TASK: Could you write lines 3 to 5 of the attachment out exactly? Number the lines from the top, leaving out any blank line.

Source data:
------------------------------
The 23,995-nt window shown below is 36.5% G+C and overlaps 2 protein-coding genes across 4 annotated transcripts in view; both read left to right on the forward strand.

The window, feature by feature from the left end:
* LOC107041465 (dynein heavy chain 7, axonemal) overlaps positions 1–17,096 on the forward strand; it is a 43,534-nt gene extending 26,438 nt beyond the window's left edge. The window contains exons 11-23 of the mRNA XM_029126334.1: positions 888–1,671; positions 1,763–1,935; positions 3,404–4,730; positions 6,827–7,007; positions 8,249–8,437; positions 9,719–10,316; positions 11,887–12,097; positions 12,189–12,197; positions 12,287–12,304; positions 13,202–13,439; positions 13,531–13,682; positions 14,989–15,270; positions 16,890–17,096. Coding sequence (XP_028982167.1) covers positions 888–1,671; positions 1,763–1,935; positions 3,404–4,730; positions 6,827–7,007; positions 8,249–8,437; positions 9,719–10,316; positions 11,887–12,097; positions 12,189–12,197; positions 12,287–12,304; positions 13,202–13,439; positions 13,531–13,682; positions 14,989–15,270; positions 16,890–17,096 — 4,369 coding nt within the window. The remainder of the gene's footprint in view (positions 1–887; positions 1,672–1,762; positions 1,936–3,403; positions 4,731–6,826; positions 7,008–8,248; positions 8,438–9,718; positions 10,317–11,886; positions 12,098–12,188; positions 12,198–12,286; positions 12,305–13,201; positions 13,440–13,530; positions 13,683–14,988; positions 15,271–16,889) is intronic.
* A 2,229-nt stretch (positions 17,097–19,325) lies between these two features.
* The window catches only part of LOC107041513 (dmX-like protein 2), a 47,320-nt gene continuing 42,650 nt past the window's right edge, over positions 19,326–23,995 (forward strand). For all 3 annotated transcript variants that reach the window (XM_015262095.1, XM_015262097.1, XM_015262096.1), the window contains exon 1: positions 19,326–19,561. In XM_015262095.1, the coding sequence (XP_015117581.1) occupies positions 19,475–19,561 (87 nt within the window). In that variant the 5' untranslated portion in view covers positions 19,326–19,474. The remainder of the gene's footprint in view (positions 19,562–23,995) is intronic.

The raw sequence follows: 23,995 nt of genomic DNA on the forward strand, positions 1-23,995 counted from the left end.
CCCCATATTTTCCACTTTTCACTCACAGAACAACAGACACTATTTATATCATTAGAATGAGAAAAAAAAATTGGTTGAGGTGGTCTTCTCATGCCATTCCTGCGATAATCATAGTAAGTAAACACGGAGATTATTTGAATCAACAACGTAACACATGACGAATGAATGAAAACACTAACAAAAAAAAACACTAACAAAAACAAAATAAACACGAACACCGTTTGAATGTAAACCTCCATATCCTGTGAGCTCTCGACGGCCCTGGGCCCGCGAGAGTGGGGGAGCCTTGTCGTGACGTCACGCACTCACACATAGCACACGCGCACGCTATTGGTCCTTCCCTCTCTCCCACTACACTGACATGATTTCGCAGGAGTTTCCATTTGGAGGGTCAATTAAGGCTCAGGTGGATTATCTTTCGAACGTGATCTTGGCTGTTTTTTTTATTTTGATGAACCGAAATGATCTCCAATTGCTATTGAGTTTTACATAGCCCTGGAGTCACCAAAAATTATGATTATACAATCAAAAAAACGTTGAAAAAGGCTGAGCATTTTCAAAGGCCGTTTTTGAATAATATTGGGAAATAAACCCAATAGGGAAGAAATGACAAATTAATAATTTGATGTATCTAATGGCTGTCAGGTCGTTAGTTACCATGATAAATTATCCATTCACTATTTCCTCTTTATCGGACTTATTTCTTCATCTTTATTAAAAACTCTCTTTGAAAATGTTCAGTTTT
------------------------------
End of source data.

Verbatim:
* LOC107041465 (dynein heavy chain 7, axonemal) overlaps positions 1–17,096 on the forward strand; it is a 43,534-nt gene extending 26,438 nt beyond the window's left edge. The window contains exons 11-23 of the mRNA XM_029126334.1: positions 888–1,671; positions 1,763–1,935; positions 3,404–4,730; positions 6,827–7,007; positions 8,249–8,437; positions 9,719–10,316; positions 11,887–12,097; positions 12,189–12,197; positions 12,287–12,304; positions 13,202–13,439; positions 13,531–13,682; positions 14,989–15,270; positions 16,890–17,096. Coding sequence (XP_028982167.1) covers positions 888–1,671; positions 1,763–1,935; positions 3,404–4,730; positions 6,827–7,007; positions 8,249–8,437; positions 9,719–10,316; positions 11,887–12,097; positions 12,189–12,197; positions 12,287–12,304; positions 13,202–13,439; positions 13,531–13,682; positions 14,989–15,270; positions 16,890–17,096 — 4,369 coding nt within the window. The remainder of the gene's footprint in view (positions 1–887; positions 1,672–1,762; positions 1,936–3,403; positions 4,731–6,826; positions 7,008–8,248; positions 8,438–9,718; positions 10,317–11,886; positions 12,098–12,188; positions 12,198–12,286; positions 12,305–13,201; positions 13,440–13,530; positions 13,683–14,988; positions 15,271–16,889) is intronic.
* A 2,229-nt stretch (positions 17,097–19,325) lies between these two features.
* The window catches only part of LOC107041513 (dmX-like protein 2), a 47,320-nt gene continuing 42,650 nt past the window's right edge, over positions 19,326–23,995 (forward strand). For all 3 annotated transcript variants that reach the window (XM_015262095.1, XM_015262097.1, XM_015262096.1), the window contains exon 1: positions 19,326–19,561. In XM_015262095.1, the coding sequence (XP_015117581.1) occupies positions 19,475–19,561 (87 nt within the window). In that variant the 5' untranslated portion in view covers positions 19,326–19,474. The remainder of the gene's footprint in view (positions 19,562–23,995) is intronic.